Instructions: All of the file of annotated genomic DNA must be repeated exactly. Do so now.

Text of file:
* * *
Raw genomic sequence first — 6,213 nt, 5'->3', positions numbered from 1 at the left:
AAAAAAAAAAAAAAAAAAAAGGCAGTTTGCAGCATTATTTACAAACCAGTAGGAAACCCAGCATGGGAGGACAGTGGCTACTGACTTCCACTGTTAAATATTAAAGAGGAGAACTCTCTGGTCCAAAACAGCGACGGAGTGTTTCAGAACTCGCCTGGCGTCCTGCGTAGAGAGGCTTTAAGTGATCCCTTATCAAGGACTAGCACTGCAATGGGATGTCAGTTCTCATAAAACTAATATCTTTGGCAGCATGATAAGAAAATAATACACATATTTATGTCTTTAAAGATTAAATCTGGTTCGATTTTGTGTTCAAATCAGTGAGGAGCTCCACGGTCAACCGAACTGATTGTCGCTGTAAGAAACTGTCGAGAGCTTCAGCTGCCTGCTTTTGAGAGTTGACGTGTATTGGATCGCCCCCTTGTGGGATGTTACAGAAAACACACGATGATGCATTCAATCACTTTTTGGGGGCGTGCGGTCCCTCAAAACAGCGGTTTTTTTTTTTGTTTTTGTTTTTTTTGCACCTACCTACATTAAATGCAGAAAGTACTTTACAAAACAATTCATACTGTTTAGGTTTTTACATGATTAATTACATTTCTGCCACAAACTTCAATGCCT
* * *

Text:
Raw genomic sequence first — 6,213 nt, 5'->3', positions numbered from 1 at the left:
AAAAAAAAAAAAAAAAAAAAGGCAGTTTGCAGCATTATTTACAAACCAGTAGGAAACCCAGCATGGGAGGACAGTGGCTACTGACTTCCACTGTTAAATATTAAAGAGGAGAACTCTCTGGTCCAAAACAGCGACGGAGTGTTTCAGAACTCGCCTGGCGTCCTGCGTAGAGAGGCTTTAAGTGATCCCTTATCAAGGACTAGCACTGCAATGGGATGTCAGTTCTCATAAAACTAATATCTTTGGCAGCATGATAAGAAAATAATACACATATTTATGTCTTTAAAGATTAAATCTGGTTCGATTTTGTGTTCAAATCAGTGAGGAGCTCCACGGTCAACCGAACTGATTGTCGCTGTAAGAAACTGTCGAGAGCTTCAGCTGCCTGCTTTTGAGAGTTGACGTGTATTGGATCGCCCCCTTGTGGGATGTTACAGAAAACACACGATGATGCATTCAATCACTTTTTGGGGGCGTGCGGTCCCTCAAAACAGCGGTTTTTTTTTTTGTTTTTGTTTTTTTTGCACCTACCTACATTAAATGCAGAAAGTACTTTACAAAACAATTCATACTGTTTAGGTTTTTACATGATTAATTACATTTCTGCCACAAACTTCAATGCCT